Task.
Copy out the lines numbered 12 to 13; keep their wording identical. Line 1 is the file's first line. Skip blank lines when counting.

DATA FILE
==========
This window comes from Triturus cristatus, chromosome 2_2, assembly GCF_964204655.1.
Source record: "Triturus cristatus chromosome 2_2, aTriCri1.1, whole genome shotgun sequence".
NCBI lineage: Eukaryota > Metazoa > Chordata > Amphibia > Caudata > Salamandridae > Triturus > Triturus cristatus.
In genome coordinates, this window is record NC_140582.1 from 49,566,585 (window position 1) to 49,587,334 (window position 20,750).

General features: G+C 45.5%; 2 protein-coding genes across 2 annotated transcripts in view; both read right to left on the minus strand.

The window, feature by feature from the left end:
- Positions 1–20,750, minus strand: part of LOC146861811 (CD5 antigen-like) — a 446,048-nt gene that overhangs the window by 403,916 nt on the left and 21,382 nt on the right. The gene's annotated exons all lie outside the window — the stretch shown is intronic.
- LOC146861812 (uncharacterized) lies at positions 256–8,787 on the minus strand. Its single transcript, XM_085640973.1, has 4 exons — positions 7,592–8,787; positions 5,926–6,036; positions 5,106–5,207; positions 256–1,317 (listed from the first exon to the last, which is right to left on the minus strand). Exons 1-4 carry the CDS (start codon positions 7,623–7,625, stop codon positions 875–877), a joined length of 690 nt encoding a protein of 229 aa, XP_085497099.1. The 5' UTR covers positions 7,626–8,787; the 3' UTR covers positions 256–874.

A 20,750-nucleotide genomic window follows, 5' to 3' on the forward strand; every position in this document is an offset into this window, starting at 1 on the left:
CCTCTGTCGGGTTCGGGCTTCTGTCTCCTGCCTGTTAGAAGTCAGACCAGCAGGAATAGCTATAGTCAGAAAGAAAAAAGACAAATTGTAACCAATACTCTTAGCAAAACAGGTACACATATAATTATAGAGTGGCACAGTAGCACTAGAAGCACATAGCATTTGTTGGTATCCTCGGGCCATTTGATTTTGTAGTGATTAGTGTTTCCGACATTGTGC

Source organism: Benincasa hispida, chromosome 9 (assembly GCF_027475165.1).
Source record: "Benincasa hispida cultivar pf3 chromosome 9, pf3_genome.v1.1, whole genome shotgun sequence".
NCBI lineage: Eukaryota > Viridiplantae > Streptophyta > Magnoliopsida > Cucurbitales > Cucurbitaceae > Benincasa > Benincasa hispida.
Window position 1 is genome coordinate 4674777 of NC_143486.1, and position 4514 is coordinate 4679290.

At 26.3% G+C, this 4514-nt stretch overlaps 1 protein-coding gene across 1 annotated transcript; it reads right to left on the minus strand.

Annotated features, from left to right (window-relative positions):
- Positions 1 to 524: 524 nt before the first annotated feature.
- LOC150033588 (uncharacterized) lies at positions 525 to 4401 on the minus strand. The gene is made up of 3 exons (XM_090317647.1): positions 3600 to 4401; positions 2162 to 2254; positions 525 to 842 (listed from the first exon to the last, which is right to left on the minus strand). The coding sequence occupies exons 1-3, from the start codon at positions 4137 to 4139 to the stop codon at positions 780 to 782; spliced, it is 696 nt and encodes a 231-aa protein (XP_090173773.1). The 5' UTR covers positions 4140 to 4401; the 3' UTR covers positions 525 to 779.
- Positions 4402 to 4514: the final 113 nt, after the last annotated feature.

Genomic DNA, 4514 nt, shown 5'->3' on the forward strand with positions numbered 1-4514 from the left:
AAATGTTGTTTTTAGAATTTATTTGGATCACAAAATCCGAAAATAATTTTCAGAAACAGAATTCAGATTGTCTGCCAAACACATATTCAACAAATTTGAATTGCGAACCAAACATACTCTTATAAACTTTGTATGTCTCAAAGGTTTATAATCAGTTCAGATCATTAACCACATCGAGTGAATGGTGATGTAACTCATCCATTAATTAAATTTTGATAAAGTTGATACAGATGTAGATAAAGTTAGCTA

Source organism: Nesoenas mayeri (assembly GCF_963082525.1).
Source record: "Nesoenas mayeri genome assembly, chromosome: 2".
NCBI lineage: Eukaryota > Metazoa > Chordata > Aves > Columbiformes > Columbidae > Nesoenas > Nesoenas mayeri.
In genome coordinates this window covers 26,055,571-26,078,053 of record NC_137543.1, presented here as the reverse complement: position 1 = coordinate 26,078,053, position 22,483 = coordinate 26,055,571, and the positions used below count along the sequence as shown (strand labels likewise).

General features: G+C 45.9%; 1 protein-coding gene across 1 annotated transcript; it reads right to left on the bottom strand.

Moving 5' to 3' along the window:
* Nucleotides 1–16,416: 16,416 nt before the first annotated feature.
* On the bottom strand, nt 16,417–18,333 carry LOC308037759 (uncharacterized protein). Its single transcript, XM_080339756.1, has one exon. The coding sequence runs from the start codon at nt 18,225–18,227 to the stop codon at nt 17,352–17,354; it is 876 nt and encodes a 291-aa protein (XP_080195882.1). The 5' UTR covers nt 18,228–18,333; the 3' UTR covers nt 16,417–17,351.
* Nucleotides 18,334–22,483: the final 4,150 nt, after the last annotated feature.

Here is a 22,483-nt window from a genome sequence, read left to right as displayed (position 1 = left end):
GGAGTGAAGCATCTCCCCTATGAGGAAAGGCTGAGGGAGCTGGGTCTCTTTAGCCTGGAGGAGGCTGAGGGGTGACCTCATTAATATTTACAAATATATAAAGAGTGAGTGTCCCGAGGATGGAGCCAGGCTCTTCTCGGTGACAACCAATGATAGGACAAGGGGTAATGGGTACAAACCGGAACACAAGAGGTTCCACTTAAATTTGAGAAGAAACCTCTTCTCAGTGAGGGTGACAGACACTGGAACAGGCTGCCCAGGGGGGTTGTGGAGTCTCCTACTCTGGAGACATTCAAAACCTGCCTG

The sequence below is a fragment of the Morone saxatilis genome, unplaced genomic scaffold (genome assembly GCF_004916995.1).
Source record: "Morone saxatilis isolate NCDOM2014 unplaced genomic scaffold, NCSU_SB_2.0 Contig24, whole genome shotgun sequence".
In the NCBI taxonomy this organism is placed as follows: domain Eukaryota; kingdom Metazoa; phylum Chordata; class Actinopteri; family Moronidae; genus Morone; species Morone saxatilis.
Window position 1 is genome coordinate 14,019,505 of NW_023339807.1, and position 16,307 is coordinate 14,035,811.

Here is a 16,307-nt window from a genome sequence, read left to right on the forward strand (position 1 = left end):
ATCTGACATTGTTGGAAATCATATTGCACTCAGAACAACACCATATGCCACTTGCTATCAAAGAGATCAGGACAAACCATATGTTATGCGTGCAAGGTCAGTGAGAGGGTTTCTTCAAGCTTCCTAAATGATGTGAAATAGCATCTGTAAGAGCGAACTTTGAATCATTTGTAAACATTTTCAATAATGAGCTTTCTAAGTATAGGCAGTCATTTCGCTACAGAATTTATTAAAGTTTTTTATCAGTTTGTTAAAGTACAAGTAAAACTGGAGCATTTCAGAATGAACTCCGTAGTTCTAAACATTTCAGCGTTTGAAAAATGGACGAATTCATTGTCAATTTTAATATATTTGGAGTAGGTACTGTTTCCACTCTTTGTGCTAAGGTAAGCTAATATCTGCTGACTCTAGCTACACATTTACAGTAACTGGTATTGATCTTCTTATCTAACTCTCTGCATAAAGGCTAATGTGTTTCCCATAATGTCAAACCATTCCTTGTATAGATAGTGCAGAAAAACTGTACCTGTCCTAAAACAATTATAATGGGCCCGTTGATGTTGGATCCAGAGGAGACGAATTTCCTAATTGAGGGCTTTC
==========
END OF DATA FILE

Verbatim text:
Source record: "Benincasa hispida cultivar pf3 chromosome 9, pf3_genome.v1.1, whole genome shotgun sequence".
NCBI lineage: Eukaryota > Viridiplantae > Streptophyta > Magnoliopsida > Cucurbitales > Cucurbitaceae > Benincasa > Benincasa hispida.